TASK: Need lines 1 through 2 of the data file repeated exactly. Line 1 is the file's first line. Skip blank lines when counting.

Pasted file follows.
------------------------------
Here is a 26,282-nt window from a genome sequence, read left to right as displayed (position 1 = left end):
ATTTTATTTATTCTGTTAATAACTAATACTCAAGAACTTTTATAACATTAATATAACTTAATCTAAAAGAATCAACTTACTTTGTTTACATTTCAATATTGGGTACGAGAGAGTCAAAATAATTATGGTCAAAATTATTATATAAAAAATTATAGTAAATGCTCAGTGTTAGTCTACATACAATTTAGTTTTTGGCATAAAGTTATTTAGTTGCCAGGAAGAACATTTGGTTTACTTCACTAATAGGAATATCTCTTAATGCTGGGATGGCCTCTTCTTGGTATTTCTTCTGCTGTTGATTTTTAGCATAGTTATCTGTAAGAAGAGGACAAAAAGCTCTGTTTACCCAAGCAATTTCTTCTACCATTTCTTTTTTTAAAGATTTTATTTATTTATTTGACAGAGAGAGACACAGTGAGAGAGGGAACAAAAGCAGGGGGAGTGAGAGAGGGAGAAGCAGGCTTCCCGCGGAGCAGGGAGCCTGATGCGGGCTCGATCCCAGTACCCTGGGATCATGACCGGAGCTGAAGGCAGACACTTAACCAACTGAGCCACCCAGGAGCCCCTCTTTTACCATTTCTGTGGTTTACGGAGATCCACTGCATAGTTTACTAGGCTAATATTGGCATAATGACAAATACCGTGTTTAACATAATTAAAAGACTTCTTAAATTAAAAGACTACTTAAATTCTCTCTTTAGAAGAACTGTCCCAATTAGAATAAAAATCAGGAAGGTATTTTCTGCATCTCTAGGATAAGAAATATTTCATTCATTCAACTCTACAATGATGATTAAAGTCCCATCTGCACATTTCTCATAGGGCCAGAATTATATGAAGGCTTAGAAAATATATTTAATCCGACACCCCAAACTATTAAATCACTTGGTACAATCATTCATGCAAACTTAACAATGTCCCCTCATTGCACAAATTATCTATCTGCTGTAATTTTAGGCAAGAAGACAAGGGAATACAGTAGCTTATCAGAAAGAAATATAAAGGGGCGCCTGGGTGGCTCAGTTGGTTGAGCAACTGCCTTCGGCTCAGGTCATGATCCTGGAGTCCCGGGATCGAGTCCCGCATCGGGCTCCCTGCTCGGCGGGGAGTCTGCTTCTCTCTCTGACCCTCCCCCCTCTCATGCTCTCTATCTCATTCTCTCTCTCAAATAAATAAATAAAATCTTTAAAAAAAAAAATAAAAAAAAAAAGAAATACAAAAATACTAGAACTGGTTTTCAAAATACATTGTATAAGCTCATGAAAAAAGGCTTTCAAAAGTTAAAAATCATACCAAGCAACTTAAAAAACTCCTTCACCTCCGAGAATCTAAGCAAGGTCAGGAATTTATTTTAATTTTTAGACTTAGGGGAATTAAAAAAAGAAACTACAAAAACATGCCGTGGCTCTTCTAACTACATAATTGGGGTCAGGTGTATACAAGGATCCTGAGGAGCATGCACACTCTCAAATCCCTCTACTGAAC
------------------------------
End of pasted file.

Here is a 26,282-nt window from a genome sequence, read left to right as displayed (position 1 = left end):
ATTTTATTTATTCTGTTAATAACTAATACTCAAGAACTTTTATAACATTAATATAACTTAATCTAAAAGAATCAACTTACTTTGTTTACATTTCAATATTGGGTACGAGAGAGTCAAAATAATTATGGTCAAAATTATTATATAAAAAATTATAGTAAATGCTCAGTGTTAGTCTACATACAATTTAGTTTTTGGCATAAAGTTATTTAGTTGCCAGGAAGAACATTTGGTTTACTTCACTAATAGGAATATCTCTTAATGCTGGGATGGCCTCTTCTTGGTATTTCTTCTGCTGTTGATTTTTAGCATAGTTATCTGTAAGAAGAGGACAAAAAGCTCTGTTTACCCAAGCAATTTCTTCTACCATTTCTTTTTTTAAAGATTTTATTTATTTATTTGACAGAGAGAGACACAGTGAGAGAGGGAACAAAAGCAGGGGGAGTGAGAGAGGGAGAAGCAGGCTTCCCGCGGAGCAGGGAGCCTGATGCGGGCTCGATCCCAGTACCCTGGGATCATGACCGGAGCTGAAGGCAGACACTTAACCAACTGAGCCACCCAGGAGCCCCTCTTTTACCATTTCTGTGGTTTACGGAGATCCACTGCATAGTTTACTAGGCTAATATTGGCATAATGACAAATACCGTGTTTAACATAATTAAAAGACTTCTTAAATTAAAAGACTACTTAAATTCTCTCTTTAGAAGAACTGTCCCAATTAGAATAAAAATCAGGAAGGTATTTTCTGCATCTCTAGGATAAGAAATATTTCATTCATTCAACTCTACAATGATGATTAAAGTCCCATCTGCACATTTCTCATAGGGCCAGAATTATATGAAGGCTTAGAAAATATATTTAATCCGACACCCCAAACTATTAAATCACTTGGTACAATCATTCATGCAAACTTAACAATGTCCCCTCATTGCACAAATTATCTATCTGCTGTAATTTTAGGCAAGAAGACAAGGGAATACAGTAGCTTATCAGAAAGAAATATAAAGGGGCGCCTGGGTGGCTCAGTTGGTTGAGCAACTGCCTTCGGCTCAGGTCATGATCCTGGAGTCCCGGGATCGAGTCCCGCATCGGGCTCCCTGCTCGGCGGGGAGTCTGCTTCTCTCTCTGACCCTCCCCCCTCTCATGCTCTCTATCTCATTCTCTCTCTCAAATAAATAAATAAAATCTTTAAAAAAAAAAATAAAAAAAAAAAGAAATACAAAAATACTAGAACTGGTTTTCAAAATACATTGTATAAGCTCATGAAAAAAGGCTTTCAAAAGTTAAAAATCATACCAAGCAACTTAAAAAACTCCTTCACCTCCGAGAATCTAAGCAAGGTCAGGAATTTATTTTAATTTTTAGACTTAGGGGAATTAAAAAAAGAAACTACAAAAACATGCCGTGGCTCTTCTAACTACATAATTGGGGTCAGGTGTATACAAGGATCCTGAGGAGCATGCACACTCTCAAATCCCTCTACTGAAC